Last week, Tony Podesta, an eminence in the annals of Washington lobbying, threw one of his signature events, a big birthday bash at his stately stone manse in Kalorama. His guests thought he was on top of his world, one of the men who makes the city go.
On Monday, hours after the first indictments in the investigation into ties between President Donald Trump’s campaign and the Russian government, Podesta abruptly quit his post atop the Podesta Group, the capital’s eighth-wealthiest lobbying firm.
Podesta’s departure came as the indictments of former Trump campaign chief Paul Manafort and his business partner, Rick Gates, raised questions about the work Podesta’s firm did with Manafort to buff the image of the Ukrainian government. Podesta, 74, said he was quitting because of the barrage of criticism he’s been getting as Special Counsel Robert Mueller pursues the investigation.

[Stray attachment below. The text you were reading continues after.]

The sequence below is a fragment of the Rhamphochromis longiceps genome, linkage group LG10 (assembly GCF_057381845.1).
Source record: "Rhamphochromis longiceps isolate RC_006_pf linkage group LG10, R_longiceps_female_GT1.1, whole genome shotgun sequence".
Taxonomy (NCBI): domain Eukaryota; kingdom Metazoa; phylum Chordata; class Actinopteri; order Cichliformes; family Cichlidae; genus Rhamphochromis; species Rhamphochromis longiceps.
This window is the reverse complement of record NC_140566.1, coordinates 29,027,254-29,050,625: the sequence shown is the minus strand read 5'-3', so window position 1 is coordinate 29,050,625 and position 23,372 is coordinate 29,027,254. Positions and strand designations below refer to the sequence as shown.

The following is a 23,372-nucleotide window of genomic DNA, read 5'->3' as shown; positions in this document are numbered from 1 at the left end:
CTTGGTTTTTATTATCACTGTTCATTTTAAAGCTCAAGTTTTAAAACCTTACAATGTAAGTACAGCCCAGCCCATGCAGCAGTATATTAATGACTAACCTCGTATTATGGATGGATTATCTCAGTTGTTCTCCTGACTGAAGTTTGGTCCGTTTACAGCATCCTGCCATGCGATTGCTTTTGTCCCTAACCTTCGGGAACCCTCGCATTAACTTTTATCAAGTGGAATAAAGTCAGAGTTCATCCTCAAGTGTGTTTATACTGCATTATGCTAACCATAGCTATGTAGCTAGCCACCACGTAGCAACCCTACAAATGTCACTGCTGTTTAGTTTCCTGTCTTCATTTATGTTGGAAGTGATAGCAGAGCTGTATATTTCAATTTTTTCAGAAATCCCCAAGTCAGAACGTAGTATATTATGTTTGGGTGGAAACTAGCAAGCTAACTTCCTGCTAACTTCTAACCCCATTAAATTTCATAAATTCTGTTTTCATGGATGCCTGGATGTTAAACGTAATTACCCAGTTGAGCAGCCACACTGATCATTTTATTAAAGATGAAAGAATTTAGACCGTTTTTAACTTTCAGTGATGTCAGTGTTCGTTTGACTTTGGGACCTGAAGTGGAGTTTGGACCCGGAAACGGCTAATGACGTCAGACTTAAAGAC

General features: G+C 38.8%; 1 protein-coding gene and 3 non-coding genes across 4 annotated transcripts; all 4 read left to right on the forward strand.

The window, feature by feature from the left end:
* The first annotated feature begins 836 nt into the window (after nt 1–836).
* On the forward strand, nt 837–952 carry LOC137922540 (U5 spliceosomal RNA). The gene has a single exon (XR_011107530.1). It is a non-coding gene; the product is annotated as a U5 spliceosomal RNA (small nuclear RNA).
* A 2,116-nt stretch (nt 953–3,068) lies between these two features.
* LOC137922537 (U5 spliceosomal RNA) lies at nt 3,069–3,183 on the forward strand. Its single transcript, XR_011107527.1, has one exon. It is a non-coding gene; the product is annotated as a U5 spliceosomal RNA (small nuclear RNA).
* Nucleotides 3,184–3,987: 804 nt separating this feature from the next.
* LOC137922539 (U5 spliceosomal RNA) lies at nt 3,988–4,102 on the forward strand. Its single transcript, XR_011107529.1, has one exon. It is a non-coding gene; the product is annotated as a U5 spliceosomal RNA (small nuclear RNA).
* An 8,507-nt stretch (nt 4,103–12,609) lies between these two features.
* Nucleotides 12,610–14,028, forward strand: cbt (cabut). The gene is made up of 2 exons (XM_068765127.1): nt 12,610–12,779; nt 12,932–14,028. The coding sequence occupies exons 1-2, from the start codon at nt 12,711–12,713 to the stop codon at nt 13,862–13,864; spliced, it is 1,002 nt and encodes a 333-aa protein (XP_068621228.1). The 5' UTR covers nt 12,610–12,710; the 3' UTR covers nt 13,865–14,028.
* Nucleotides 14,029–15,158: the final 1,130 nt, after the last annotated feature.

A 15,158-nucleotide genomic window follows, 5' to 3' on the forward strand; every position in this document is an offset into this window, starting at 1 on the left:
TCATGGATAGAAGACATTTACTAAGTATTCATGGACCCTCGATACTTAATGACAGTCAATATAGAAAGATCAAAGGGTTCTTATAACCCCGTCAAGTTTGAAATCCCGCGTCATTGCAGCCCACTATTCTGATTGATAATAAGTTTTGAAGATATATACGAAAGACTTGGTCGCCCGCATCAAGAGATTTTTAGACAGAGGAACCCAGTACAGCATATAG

(c) 2017, The Washington Post · Marc Fisher, Carol D. Leonnig